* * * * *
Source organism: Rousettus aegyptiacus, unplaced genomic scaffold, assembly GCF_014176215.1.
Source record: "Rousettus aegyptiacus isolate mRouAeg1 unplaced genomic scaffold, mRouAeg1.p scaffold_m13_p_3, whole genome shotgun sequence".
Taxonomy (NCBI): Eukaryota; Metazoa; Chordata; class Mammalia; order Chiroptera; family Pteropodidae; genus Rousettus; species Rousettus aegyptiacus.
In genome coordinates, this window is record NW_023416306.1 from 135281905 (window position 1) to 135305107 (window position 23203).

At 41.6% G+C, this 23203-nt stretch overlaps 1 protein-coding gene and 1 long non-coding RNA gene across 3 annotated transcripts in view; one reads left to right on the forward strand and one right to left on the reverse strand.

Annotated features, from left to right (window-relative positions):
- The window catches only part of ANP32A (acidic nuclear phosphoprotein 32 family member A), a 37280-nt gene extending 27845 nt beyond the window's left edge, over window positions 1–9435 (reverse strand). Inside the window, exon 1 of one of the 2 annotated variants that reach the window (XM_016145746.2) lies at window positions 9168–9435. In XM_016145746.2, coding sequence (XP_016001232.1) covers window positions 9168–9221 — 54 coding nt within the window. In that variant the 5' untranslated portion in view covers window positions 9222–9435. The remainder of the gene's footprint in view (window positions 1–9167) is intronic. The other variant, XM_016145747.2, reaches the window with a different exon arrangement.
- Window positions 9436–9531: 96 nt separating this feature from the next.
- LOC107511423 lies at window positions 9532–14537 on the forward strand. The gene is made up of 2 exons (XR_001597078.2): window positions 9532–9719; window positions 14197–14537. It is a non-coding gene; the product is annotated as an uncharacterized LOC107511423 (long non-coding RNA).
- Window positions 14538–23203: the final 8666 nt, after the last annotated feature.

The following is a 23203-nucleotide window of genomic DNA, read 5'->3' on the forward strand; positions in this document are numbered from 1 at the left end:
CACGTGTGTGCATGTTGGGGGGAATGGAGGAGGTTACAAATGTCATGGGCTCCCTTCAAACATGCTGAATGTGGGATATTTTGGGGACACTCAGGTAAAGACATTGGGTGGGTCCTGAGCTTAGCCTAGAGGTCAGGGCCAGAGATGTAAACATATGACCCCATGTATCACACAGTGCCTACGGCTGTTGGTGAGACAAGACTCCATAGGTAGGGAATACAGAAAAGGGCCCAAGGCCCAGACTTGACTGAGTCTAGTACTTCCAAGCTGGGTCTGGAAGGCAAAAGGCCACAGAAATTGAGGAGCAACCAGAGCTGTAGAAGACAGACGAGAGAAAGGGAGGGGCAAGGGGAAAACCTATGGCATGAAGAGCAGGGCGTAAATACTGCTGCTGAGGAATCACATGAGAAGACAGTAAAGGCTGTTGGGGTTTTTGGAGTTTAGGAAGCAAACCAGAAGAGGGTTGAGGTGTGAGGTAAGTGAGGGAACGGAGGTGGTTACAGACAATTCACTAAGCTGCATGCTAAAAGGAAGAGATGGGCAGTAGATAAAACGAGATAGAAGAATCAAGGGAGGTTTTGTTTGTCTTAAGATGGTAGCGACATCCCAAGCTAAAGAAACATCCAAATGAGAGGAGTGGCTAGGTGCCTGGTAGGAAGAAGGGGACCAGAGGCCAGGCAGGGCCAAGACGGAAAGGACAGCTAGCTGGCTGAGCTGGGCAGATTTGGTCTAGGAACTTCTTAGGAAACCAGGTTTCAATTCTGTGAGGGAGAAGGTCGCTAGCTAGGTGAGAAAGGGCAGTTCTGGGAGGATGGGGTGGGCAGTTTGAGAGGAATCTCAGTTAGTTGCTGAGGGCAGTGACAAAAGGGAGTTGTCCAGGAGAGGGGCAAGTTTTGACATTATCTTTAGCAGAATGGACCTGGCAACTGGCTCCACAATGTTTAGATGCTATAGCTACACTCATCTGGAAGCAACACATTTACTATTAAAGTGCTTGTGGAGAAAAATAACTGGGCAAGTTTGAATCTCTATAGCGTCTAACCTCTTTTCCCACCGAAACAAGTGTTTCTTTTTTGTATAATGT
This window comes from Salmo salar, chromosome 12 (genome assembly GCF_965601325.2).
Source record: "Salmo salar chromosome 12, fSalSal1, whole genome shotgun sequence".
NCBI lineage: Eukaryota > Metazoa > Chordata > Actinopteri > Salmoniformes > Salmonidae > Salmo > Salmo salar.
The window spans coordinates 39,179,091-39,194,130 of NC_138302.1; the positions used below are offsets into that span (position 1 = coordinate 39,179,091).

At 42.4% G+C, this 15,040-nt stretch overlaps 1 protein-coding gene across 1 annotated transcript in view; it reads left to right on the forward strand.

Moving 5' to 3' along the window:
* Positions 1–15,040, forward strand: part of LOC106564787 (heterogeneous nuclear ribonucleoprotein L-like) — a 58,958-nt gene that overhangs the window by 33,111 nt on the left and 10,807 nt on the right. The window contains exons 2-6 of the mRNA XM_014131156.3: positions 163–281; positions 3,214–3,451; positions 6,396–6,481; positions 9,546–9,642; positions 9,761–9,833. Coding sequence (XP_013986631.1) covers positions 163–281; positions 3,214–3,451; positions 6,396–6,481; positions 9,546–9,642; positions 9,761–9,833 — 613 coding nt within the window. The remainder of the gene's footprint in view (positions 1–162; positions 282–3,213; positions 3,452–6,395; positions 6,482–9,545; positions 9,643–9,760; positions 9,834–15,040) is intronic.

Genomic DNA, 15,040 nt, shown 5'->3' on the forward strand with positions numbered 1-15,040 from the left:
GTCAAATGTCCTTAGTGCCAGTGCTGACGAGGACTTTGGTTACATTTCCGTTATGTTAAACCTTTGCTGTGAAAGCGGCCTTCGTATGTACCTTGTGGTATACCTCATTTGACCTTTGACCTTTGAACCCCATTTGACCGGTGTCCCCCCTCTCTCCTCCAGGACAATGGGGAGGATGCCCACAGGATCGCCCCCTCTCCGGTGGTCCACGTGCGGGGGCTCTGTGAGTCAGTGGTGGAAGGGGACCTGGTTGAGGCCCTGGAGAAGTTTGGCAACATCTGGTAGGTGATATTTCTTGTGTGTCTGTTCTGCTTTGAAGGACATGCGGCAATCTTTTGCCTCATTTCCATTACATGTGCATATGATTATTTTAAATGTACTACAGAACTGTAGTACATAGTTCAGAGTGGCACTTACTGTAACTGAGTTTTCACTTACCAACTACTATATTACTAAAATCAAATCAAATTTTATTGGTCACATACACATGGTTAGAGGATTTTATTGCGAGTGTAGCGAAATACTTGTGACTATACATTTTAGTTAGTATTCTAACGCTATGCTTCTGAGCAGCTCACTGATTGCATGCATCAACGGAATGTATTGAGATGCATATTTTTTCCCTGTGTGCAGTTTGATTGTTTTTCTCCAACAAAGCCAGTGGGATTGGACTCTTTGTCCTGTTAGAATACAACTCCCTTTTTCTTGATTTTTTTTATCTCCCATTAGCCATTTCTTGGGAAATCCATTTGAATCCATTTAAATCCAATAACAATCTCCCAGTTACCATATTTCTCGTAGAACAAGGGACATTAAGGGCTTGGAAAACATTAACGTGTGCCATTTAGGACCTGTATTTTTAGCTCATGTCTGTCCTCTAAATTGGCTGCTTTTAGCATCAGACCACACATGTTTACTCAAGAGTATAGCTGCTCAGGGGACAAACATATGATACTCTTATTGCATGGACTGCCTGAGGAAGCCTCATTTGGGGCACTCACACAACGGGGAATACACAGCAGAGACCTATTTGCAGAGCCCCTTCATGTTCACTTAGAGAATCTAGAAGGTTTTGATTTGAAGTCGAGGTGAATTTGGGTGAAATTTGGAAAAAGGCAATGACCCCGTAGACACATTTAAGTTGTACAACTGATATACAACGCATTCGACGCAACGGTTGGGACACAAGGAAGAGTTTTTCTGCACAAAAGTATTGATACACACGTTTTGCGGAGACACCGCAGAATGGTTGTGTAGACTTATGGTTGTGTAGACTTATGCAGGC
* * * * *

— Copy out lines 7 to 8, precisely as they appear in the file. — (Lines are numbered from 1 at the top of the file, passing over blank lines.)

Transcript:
- The window catches only part of ANP32A (acidic nuclear phosphoprotein 32 family member A), a 37280-nt gene extending 27845 nt beyond the window's left edge, over window positions 1–9435 (reverse strand). Inside the window, exon 1 of one of the 2 annotated variants that reach the window (XM_016145746.2) lies at window positions 9168–9435. In XM_016145746.2, coding sequence (XP_016001232.1) covers window positions 9168–9221 — 54 coding nt within the window. In that variant the 5' untranslated portion in view covers window positions 9222–9435. The remainder of the gene's footprint in view (window positions 1–9167) is intronic. The other variant, XM_016145747.2, reaches the window with a different exon arrangement.
- Window positions 9436–9531: 96 nt separating this feature from the next.